The proposed law would introduce a 1,500-euro ($2,000) fine —rising to 3,000-euro at the second offense— for the clients of prostitutes. They could also be forced to attend classes aimed at highlighting the harms of prostitution.


The bill aims to decriminalize the estimated 40,000 prostitutes in France, by scrapping a 2003 law that bans soliciting on the streets, and making it easier for foreign prostitutes to remain legally in France if they enter a process to get out of prostitution. One of the bill's authors, Maud Olivier, says it's about "getting rid the consequence of unequal and archaic relationships between men and women."


Other countries such as Germany, Switzerland and the Netherlands, where brothels are legal, are especially interested in the French experience.


"If France moves, that could be the turning point for other European countries," said Gregoire Thery, secretary-general of the Mouvement du Nid, an organization which says it helps 5,000 prostitutes in France each year.


The proposed law —written by a group of lawmakers from both right and left and backed by the Socialist government— follows the example of Sweden, which passed similar legislation in 1999.


A report commissioned by the Swedish government showed that the number of people involved in street prostitution in Sweden's three largest cities dropped from around 730 in 1999 to 300-430 a year in the 10 years after that. At the same time, street prostitution in neighboring Norway and Denmark increased.


The Netherlands went the other way, legalizing prostitution in 2000. But the policy has come in for criticism for playing into the hands of criminals and human traffickers who exploit women. The government is now aiming to crack down on human trafficking by tightening laws.


Supporters of the French draft law argue that it could reduce sex trafficking and empower prostitutes.


"The current law is not on our side so we keep being trapped in that system, and the client knows that, he plays with that. When we hear about 'prostitution by choice,' I think that it is still prostitution as violence toward women, and we cannot keep tolerating that violence anymore," said Rosen Hicher, 57, who was a prostitute from 1988 to 2009.


"One day, a client told me: 'If you don't accept to do it without condom, I will call the police,'" she told a news conference. "I was able to say to him: 'clear off'. But another one wouldn't because she would be under control of a pimp or would be sold by her husband, her father or her brother."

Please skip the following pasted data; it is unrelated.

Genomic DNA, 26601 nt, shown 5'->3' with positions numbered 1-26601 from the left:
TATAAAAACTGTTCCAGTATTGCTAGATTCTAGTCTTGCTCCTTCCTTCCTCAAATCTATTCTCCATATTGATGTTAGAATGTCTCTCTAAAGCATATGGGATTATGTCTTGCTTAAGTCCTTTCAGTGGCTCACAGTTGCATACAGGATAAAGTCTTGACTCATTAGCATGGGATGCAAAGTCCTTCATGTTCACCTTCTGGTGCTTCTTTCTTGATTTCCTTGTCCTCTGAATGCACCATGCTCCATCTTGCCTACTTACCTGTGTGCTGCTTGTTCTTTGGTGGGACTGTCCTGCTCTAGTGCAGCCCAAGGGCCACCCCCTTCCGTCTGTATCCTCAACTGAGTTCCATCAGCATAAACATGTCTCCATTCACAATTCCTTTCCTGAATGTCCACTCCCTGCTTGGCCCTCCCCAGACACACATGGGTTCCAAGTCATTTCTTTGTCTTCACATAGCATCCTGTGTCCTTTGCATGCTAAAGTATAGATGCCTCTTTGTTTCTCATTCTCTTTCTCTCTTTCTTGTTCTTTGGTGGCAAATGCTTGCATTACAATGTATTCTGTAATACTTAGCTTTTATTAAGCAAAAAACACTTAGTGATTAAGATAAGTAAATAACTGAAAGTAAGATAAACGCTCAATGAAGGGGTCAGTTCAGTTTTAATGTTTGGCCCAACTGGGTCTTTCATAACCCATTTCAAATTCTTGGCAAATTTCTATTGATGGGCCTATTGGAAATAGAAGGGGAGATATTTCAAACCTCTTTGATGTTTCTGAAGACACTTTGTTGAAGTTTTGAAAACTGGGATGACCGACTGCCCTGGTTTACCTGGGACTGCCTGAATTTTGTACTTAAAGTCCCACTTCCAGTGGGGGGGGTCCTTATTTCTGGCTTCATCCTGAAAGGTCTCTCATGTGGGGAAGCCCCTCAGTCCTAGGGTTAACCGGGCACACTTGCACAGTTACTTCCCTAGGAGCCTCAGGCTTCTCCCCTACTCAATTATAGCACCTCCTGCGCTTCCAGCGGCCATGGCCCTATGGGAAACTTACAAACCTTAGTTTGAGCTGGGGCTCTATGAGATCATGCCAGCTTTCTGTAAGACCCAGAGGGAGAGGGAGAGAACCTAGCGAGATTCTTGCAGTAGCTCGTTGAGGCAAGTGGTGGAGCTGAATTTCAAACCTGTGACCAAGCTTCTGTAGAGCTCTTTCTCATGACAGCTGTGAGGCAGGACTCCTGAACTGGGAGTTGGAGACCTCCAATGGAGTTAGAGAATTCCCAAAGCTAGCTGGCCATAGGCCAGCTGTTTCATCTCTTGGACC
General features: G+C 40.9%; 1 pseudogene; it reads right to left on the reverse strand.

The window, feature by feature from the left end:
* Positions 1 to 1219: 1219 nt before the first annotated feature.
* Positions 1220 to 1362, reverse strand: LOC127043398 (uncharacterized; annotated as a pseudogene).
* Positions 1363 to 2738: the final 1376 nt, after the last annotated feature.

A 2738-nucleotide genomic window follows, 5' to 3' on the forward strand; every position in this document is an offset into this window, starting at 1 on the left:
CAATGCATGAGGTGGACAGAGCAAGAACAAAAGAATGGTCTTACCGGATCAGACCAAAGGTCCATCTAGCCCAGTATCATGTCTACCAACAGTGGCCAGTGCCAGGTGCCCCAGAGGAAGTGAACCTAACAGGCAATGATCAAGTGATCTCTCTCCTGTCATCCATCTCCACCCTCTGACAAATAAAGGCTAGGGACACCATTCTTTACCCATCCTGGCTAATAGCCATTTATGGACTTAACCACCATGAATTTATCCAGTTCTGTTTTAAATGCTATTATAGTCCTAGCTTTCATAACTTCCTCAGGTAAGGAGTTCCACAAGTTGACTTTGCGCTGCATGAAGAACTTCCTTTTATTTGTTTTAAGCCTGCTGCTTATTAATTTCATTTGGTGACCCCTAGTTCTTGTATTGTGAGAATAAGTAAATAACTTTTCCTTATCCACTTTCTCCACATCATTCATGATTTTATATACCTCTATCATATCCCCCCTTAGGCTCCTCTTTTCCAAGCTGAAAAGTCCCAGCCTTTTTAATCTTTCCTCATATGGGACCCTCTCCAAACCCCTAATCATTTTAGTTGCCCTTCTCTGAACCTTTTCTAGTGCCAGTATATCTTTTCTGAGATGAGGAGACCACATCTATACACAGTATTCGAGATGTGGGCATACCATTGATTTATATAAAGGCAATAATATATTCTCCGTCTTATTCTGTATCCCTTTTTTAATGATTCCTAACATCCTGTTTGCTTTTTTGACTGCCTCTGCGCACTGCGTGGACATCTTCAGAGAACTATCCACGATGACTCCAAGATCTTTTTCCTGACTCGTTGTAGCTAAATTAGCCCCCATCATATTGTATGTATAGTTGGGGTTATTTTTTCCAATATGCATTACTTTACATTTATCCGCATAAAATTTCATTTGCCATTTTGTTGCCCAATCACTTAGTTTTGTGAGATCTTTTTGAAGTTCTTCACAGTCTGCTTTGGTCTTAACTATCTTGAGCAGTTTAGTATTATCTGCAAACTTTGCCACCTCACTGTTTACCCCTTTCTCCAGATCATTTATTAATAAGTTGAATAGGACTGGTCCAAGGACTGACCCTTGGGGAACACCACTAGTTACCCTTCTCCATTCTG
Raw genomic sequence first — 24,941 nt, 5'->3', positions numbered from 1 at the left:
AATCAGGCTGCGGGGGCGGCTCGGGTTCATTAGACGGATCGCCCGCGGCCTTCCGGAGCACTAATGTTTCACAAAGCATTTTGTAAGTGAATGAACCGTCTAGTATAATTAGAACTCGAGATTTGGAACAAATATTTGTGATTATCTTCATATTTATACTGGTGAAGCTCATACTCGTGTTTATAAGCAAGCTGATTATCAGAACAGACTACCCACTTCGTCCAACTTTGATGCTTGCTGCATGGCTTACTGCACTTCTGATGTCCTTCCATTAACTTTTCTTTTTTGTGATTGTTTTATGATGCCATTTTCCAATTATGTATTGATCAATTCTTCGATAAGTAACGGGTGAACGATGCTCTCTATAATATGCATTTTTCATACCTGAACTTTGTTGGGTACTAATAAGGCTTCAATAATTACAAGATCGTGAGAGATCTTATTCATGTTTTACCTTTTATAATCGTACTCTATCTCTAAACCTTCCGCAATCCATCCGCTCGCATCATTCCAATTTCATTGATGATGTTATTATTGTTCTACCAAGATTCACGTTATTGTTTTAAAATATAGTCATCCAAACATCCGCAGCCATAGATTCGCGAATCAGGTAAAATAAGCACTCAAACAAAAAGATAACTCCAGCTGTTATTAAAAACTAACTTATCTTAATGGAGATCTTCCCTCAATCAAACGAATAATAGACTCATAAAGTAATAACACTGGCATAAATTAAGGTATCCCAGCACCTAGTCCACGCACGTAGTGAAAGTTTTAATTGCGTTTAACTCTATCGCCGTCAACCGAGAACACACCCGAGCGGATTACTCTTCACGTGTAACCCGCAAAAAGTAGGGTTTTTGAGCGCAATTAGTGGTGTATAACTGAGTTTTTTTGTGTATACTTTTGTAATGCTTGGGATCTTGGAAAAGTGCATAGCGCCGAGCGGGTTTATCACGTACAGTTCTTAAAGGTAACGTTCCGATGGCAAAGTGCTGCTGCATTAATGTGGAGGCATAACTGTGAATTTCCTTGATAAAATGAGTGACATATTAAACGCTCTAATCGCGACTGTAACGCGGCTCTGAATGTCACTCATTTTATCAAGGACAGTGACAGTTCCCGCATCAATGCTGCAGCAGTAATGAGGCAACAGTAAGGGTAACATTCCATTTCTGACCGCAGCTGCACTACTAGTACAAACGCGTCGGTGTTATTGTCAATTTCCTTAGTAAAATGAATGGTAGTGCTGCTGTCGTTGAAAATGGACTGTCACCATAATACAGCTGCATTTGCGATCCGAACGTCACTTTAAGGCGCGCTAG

Opponents of the French bill argue the opposite, and fear that cracking down will push prostitutes into a dangerous position: Being forced to hide, they would be even more at the mercy of pimps and violent clients, and cut off from the organizations able to help them.


"More clandestine practices means we would find ourselves in more secluded places, and therefore subject to possible violence," Thierry Schaffauser, a 31-year old escort and spokesman for sex workers' group Strass, told The Associated Press.


And in dealings with the client, he said, prostitutes would "have less power because when you make less profit, you might have to accept clients that you wouldn't normally accept, accept doing something you might not have accepted before."


A contentious open letter titled "Hands off my *****" was released last month by a group of men, including a lawyer for Strauss-Kahn, in favor of a man's right to buy physical pleasure.


And earlier this month, a petition emerged, signed by 60 celebrities, including Deneuve and Aznavour, saying: "Without supporting or promoting prostitution, we reject the penalization of those who prostitute themselves and those who buy their services, and we ask for a real debate without ideological prejudice."


Among them was a former minister of culture and education, Jack Lang, who told the AP that he is "very cautious about penalizing clients — for reasons of principle, of personal belief, kind of subjective reasons. That must not be a hasty decision."


source: http://www.seattlepi.com/news/world/article/Prostitution-France-wants-to-punish-clients-5012682.php